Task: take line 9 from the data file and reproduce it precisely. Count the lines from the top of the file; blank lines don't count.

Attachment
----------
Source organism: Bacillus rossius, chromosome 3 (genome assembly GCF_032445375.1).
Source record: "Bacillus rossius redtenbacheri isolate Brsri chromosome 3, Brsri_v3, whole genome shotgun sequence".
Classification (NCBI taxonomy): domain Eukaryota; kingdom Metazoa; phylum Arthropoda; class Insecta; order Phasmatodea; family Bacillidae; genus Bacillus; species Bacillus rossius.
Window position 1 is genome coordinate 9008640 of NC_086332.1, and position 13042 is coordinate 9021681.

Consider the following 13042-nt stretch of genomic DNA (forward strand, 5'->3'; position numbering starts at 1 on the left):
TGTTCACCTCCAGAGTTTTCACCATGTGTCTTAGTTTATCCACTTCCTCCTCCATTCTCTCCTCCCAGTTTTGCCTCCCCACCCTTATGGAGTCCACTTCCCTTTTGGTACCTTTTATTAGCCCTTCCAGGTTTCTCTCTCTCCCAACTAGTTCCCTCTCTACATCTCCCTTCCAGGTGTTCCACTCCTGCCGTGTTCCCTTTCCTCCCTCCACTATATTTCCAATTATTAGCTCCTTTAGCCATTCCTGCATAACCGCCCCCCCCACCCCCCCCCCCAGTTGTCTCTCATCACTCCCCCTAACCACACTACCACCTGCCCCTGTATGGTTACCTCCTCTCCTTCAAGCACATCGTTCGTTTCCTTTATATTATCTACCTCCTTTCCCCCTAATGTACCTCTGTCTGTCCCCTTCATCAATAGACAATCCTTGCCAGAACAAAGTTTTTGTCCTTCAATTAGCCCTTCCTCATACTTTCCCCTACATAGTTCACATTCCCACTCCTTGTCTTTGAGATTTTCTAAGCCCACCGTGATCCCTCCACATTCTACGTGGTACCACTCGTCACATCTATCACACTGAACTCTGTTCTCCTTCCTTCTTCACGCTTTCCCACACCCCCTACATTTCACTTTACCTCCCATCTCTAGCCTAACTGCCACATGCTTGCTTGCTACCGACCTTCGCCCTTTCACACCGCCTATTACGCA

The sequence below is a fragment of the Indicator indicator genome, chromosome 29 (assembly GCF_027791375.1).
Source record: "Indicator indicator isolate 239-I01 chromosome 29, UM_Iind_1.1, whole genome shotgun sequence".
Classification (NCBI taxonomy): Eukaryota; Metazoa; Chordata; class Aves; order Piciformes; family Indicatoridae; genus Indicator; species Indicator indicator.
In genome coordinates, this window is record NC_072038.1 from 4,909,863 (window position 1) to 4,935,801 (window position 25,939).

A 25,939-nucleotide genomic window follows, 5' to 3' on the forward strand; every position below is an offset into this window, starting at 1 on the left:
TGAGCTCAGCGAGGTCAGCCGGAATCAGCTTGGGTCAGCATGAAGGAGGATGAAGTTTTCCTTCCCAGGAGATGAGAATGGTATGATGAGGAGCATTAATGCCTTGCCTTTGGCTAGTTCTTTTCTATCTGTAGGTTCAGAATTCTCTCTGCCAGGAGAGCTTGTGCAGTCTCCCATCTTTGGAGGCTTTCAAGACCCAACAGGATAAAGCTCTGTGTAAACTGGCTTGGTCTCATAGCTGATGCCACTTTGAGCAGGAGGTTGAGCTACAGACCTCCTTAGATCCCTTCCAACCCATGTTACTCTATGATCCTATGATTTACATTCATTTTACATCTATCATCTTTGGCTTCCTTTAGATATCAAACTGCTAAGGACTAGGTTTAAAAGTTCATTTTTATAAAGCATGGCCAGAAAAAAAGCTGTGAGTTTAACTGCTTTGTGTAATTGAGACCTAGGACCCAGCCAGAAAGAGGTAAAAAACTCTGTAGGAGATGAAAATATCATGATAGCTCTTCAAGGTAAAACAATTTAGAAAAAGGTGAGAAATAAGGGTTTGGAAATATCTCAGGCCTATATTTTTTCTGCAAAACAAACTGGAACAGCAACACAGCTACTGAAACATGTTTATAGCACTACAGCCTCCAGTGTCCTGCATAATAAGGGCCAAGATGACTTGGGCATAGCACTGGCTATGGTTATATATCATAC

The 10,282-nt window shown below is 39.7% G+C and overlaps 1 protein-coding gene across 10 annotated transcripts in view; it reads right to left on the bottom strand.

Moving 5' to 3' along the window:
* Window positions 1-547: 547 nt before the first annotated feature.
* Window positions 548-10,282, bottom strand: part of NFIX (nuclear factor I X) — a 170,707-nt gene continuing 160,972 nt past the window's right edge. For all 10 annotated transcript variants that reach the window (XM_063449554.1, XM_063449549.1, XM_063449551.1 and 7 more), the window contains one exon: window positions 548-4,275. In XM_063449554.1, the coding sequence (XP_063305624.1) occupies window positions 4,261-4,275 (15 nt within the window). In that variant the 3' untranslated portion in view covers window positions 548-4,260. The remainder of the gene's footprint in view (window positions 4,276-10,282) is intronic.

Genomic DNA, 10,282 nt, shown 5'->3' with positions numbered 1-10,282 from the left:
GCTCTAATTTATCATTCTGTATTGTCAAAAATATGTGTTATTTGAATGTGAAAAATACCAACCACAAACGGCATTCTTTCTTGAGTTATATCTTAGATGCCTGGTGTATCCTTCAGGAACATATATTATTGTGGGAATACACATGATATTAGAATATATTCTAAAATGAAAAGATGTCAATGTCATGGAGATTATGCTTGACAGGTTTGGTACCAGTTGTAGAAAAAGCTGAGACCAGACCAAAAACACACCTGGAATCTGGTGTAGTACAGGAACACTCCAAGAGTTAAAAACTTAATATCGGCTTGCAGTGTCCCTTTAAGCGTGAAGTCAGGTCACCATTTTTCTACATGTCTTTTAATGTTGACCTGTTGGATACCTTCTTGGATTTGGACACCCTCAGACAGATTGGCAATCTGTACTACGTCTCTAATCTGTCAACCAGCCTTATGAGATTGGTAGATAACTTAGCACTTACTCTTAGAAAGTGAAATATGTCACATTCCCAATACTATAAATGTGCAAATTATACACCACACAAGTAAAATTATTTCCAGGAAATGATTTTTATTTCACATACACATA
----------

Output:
Classification (NCBI taxonomy): Eukaryota; Metazoa; Chordata; class Aves; order Piciformes; family Indicatoridae; genus Indicator; species Indicator indicator.